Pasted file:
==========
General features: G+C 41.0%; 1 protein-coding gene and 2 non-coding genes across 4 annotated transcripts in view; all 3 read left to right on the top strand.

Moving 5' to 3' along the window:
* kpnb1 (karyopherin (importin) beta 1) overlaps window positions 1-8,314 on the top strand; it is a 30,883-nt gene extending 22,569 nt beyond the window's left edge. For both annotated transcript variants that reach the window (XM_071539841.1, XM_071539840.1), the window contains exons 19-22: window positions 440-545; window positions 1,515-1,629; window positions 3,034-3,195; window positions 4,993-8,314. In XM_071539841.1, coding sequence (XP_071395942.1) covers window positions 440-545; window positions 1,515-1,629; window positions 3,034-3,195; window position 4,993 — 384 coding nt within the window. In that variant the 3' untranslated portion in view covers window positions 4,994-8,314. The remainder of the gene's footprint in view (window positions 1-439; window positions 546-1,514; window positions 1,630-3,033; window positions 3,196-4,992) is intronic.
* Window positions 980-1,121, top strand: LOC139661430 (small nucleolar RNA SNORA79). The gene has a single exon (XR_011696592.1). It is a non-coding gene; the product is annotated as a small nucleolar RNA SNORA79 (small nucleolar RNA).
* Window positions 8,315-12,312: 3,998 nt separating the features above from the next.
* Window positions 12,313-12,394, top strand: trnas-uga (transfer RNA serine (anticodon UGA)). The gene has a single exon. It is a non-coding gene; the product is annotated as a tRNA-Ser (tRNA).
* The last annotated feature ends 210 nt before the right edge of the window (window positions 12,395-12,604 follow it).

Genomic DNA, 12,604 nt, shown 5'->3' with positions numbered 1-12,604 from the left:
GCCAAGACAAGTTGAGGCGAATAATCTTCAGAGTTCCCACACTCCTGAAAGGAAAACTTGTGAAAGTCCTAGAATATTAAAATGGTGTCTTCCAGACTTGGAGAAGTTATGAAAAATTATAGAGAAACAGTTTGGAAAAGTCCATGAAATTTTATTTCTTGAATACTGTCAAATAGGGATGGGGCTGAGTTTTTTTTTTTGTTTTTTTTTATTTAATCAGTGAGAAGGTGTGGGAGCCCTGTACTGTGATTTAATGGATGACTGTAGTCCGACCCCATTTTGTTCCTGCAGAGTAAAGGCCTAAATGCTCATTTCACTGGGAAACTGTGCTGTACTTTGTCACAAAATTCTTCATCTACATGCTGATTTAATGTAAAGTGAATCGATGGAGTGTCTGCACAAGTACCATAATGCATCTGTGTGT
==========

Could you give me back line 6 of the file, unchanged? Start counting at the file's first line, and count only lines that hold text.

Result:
* Window positions 12,313-12,394, top strand: trnas-uga (transfer RNA serine (anticodon UGA)). The gene has a single exon. It is a non-coding gene; the product is annotated as a tRNA-Ser (tRNA).